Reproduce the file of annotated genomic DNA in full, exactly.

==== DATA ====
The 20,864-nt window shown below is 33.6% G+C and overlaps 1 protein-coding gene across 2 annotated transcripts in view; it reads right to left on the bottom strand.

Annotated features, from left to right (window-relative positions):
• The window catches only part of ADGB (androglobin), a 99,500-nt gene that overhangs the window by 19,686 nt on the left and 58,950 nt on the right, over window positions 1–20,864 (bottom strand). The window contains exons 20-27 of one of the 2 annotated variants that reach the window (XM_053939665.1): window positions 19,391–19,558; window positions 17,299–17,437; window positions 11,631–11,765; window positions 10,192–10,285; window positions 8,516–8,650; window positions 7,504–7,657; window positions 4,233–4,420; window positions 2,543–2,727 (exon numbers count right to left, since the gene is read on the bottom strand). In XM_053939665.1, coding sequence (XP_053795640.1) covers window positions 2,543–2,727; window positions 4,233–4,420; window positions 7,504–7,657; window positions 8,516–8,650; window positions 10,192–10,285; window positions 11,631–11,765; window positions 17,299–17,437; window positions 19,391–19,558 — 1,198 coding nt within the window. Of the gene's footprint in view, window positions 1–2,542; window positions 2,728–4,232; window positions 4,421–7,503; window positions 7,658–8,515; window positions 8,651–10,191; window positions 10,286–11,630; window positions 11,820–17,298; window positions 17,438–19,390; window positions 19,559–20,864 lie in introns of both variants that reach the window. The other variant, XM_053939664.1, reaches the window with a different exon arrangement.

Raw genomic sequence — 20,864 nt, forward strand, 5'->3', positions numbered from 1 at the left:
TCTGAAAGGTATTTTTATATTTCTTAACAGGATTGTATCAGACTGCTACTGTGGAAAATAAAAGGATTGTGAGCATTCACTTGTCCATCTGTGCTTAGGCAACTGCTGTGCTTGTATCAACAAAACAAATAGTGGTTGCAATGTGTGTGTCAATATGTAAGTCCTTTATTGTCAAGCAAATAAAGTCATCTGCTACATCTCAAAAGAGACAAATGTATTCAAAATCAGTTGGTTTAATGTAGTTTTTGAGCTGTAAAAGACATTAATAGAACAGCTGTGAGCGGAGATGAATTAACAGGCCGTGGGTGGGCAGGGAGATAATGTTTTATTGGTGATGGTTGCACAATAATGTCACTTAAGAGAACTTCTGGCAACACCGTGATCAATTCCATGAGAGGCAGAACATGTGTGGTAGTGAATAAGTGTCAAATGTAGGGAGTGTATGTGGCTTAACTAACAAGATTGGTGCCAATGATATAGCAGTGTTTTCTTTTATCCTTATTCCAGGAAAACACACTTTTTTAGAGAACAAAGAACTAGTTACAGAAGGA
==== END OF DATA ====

The 20,864-nt window shown below is 33.6% G+C and overlaps 1 protein-coding gene across 2 annotated transcripts in view; it reads right to left on the bottom strand.

Annotated features, from left to right (window-relative positions):
• The window catches only part of ADGB (androglobin), a 99,500-nt gene that overhangs the window by 19,686 nt on the left and 58,950 nt on the right, over window positions 1–20,864 (bottom strand). The window contains exons 20-27 of one of the 2 annotated variants that reach the window (XM_053939665.1): window positions 19,391–19,558; window positions 17,299–17,437; window positions 11,631–11,765; window positions 10,192–10,285; window positions 8,516–8,650; window positions 7,504–7,657; window positions 4,233–4,420; window positions 2,543–2,727 (exon numbers count right to left, since the gene is read on the bottom strand). In XM_053939665.1, coding sequence (XP_053795640.1) covers window positions 2,543–2,727; window positions 4,233–4,420; window positions 7,504–7,657; window positions 8,516–8,650; window positions 10,192–10,285; window positions 11,631–11,765; window positions 17,299–17,437; window positions 19,391–19,558 — 1,198 coding nt within the window. Of the gene's footprint in view, window positions 1–2,542; window positions 2,728–4,232; window positions 4,421–7,503; window positions 7,658–8,515; window positions 8,651–10,191; window positions 10,286–11,630; window positions 11,820–17,298; window positions 17,438–19,390; window positions 19,559–20,864 lie in introns of both variants that reach the window. The other variant, XM_053939664.1, reaches the window with a different exon arrangement.

Raw genomic sequence — 20,864 nt, forward strand, 5'->3', positions numbered from 1 at the left:
TCTGAAAGGTATTTTTATATTTCTTAACAGGATTGTATCAGACTGCTACTGTGGAAAATAAAAGGATTGTGAGCATTCACTTGTCCATCTGTGCTTAGGCAACTGCTGTGCTTGTATCAACAAAACAAATAGTGGTTGCAATGTGTGTGTCAATATGTAAGTCCTTTATTGTCAAGCAAATAAAGTCATCTGCTACATCTCAAAAGAGACAAATGTATTCAAAATCAGTTGGTTTAATGTAGTTTTTGAGCTGTAAAAGACATTAATAGAACAGCTGTGAGCGGAGATGAATTAACAGGCCGTGGGTGGGCAGGGAGATAATGTTTTATTGGTGATGGTTGCACAATAATGTCACTTAAGAGAACTTCTGGCAACACCGTGATCAATTCCATGAGAGGCAGAACATGTGTGGTAGTGAATAAGTGTCAAATGTAGGGAGTGTATGTGGCTTAACTAACAAGATTGGTGCCAATGATATAGCAGTGTTTTCTTTTATCCTTATTCCAGGAAAACACACTTTTTTAGAGAACAAAGAACTAGTTACAGAAGGA